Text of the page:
Mr. President, in your recent speech in Albuquerque, you championed “the spread of broadband technology.”1 We share that goal. However, achieving it requires a less restricted telecommunication sector in which innovators and investors can expect a fair return on their investment. Consumers have for too long been denied the benefits of a less regulated, more dynamic industry. Unfortunately, the FCC has been working to delay those gains by imposing “unbundling” rules that are harmful to investors and consumers, and that delay the expansion of broadband access. Fortunately, the D.C. Circuit Court has again rejected the FCC’s effort to impose these regulations. We urge the Administration not to delay the spread of broadband technology any further. Specifically, we urge that the Administration not seek Supreme Court review of the Circuit Court’s ruling. We ask that you instruct the Department of Justice and the Solicitor General to deny any request from the FCC or other parties for such review.
There is no need to litigate this matter any further. The first steps toward freeing the telecommunication sector were taken over two decades ago. Since that time, the FCC has fought a fierce rearguard battle to delay further liberalization. Indeed, the current FCC rules were the brainchild of Reed Hundt, one of the most pro-regulatory FCC Chairmen. Rules similar to those now under consideration have already been struck down three times: once by the Supreme Court and twice by a unanimous D.C. Circuit panel.
Consumers have been denied the benefits of new investments in telecommunication networks by these years of legal ambiguity. An appeal of the court’s decision to the Supreme Court would continue this uncertainty for at least another year. The damage inflicted by these contentious regulations is apparent. Telecommunications stocks have been one of the worst performing sectors, even as the rest of the economy has begun to recover. If current regulatory uncertainty is not resolved, the telecom sector will continue to underperform, and the telecom companies will continue to underinvest.2 The result will be that the U.S. will fall even further behind other countries in modernizing its telecommunications infrastructure.
The FCC has assumed that the unbundling regulations would boost competition and increase total investment in the industry. The investment gains were assumed to come from new companies; the regulations were considered likely to depress investment among incumbent companies. This assumption of an increase in total investment was not supported by theory, and has failed in practice, because investment in the sector has been depressed overall.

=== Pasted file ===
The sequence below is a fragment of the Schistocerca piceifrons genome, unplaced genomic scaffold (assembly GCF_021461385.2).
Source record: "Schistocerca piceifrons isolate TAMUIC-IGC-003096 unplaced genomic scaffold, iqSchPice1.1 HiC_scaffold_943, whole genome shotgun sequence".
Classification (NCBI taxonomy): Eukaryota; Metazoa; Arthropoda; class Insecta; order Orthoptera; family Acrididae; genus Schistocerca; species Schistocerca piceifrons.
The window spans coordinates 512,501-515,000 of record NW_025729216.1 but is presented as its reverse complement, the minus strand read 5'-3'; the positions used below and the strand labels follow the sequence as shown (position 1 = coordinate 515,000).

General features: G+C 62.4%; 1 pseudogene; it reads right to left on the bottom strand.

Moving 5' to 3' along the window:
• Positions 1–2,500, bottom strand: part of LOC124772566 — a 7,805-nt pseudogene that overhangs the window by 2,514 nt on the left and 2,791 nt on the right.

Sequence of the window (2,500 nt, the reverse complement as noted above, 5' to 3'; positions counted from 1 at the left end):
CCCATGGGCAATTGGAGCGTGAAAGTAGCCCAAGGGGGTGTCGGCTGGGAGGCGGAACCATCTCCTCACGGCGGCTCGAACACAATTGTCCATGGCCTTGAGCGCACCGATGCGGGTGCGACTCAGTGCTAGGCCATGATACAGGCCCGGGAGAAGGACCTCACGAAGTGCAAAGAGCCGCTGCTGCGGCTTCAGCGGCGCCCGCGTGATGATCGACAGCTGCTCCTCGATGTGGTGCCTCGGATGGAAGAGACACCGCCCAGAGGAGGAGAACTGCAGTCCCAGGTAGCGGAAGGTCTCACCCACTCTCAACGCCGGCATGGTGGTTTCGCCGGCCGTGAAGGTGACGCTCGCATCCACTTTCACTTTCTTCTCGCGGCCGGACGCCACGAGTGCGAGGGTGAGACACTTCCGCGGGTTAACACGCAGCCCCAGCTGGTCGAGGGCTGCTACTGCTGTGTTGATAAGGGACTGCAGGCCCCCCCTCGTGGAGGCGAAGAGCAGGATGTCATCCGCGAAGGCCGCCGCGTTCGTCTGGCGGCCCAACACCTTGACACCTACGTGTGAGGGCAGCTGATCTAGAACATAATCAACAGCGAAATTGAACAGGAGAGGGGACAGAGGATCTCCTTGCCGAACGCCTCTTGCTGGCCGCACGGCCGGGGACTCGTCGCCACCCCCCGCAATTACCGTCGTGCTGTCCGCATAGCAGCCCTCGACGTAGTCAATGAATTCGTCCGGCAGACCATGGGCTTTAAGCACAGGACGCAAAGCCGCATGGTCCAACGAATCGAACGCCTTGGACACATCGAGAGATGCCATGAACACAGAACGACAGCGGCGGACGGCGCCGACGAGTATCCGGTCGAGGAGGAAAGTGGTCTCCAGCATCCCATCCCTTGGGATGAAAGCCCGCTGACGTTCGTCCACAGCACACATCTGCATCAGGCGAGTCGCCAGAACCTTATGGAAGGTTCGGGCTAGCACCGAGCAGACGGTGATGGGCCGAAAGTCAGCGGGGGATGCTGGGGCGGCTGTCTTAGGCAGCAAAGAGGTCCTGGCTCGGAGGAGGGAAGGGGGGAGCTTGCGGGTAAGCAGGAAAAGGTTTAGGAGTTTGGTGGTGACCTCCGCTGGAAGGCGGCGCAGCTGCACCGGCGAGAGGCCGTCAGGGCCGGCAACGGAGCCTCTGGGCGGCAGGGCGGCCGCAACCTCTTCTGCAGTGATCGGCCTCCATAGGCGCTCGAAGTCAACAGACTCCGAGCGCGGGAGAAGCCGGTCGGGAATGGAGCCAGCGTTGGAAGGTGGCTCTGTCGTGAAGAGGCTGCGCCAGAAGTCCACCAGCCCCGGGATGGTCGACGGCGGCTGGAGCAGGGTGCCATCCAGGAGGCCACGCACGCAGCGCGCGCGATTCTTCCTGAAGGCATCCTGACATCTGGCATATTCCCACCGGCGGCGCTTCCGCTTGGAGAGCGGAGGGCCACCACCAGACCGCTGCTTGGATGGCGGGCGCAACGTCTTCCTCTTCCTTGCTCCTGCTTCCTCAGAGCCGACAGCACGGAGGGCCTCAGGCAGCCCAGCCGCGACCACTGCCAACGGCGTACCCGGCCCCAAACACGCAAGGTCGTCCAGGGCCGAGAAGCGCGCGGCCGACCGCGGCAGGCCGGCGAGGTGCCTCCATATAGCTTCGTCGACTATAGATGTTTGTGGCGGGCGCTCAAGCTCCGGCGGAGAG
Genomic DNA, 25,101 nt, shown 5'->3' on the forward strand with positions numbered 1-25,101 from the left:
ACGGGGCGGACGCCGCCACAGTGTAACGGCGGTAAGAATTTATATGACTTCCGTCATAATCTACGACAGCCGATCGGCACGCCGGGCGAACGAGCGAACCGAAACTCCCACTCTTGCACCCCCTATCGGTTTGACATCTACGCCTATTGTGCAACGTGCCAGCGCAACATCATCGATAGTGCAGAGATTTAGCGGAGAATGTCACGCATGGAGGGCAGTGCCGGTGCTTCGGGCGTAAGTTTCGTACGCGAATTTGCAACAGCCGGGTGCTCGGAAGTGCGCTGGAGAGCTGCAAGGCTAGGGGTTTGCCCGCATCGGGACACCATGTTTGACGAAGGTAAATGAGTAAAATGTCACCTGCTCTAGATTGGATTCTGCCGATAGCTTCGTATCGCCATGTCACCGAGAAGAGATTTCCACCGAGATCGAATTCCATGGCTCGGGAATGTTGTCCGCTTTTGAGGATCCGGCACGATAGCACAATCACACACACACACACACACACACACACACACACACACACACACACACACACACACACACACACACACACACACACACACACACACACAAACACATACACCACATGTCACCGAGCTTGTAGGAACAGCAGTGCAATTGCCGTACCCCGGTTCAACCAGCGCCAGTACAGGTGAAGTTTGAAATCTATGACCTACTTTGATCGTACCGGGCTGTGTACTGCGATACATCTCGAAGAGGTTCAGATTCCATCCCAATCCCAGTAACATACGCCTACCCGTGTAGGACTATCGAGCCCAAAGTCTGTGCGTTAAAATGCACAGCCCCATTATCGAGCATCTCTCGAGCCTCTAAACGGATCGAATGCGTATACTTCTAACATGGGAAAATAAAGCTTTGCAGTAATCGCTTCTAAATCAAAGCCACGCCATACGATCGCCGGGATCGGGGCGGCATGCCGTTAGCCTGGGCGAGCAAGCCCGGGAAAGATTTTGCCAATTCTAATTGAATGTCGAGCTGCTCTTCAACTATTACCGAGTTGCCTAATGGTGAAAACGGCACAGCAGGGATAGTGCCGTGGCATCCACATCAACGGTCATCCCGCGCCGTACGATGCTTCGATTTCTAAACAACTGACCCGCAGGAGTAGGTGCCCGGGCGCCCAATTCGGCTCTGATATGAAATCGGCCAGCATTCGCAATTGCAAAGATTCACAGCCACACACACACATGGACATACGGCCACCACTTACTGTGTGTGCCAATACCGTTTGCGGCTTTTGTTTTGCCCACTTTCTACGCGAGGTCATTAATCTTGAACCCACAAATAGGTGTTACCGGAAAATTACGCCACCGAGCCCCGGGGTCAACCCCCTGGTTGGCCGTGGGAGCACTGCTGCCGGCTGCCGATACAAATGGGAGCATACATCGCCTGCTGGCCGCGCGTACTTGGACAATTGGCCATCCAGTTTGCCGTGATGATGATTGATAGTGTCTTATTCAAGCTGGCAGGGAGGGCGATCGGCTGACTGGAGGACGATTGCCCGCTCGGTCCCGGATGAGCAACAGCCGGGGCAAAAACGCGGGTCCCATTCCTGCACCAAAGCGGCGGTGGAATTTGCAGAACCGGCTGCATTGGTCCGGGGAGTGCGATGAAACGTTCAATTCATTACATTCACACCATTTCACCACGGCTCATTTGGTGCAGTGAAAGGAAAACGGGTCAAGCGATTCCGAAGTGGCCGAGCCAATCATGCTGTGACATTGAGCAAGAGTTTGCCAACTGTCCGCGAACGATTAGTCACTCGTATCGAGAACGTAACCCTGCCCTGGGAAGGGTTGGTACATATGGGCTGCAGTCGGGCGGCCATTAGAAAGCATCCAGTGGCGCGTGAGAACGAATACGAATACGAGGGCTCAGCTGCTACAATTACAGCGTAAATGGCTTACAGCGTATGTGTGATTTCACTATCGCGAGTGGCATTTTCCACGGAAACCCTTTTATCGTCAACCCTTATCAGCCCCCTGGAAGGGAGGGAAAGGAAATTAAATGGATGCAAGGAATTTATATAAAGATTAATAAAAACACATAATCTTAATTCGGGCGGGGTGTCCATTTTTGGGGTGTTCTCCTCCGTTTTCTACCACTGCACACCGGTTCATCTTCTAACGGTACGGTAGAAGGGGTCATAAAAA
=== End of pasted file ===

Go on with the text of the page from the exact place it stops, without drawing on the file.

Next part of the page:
The investment decline is not surprising. It is the perfectly predictable outcome of the assault on property rights inherent in the forced sharing of facilities required by the FCC’s rules. A new entrant able to demand access to an incumbent’s network (especially at the cheap regulated rates authorized by the FCC) has much less incentive to build its own network. Similarly, if an incumbent must share the benefits of any upgrades with its competitors, there will be less reason for it to invest in them. Professor Alfred Kahn, one of this nation’s foremost regulatory economists, has written: “It would be difficult to imagine an arrangement [the situation created by current FCC rules] more hostile to the risky and costly investments in modern telecommunications infrastructure and the development of the new products and services that it makes possible.” 3
Businesses now taking advantage of current FCC rules characterize themselves as free-market “competitors,” but they would be more accurately labeled as resellers of telecommunication services created and provided by others. They exploit the FCC’s rules to obtain forced access to all the necessary facilities, which have been created by other companies. Under current FCC rules, they often obtain that access at very steep discounts. Their customers continue to use the same facilities in the same way. The revenues, however, rarely are invested in new capacity or technology. Thus, such “competitors” are better viewed as unnecessary middlemen rather than serious innovators or investors in the telecommunication sector. Robert W. Crandall and Hal J. Singer have concluded that the inefficient FCC sanctioned “churning” of accounts encouraged by forced access rules destroys 1300 jobs for every million lines that are switched away from the incumbent’s service.4
Whatever the logic of the original telecommunication regulatory structure, it is clear that FCC’s current interference in the free market is excessive. There are already many competitive alternatives to traditional local phone service. Cable telephony is widespread. Many consumers use wireless phones instead of wirelines. Additional competition is rapidly developing in the form of Voice over Internet Protocol (“VoI P”). VoIP allows anyone with a broadband connection (either cable or wireline) to obtain high-quality local and long-distance voice service at extremely attractive rates. Because 89% of Americans now have access to broadband and more than 20% use it, there is an enormous potential market for this competitive alternative.5
The communications industry is at a historical turning point. New broadband networks are the future in voice (and data) communications. As broadband becomes ever more available and affordable, we can expect rapid growth in new products and technologies, creating gains in jobs and productivity that will benefit all Americans. We ask that this Administration focus on the gains to the American economy and the American consumer from encouraging new investment in broadband, rather than on defending the current regulatory regime. The first step is to reject further delays. We urge that this Administration take that decisive step.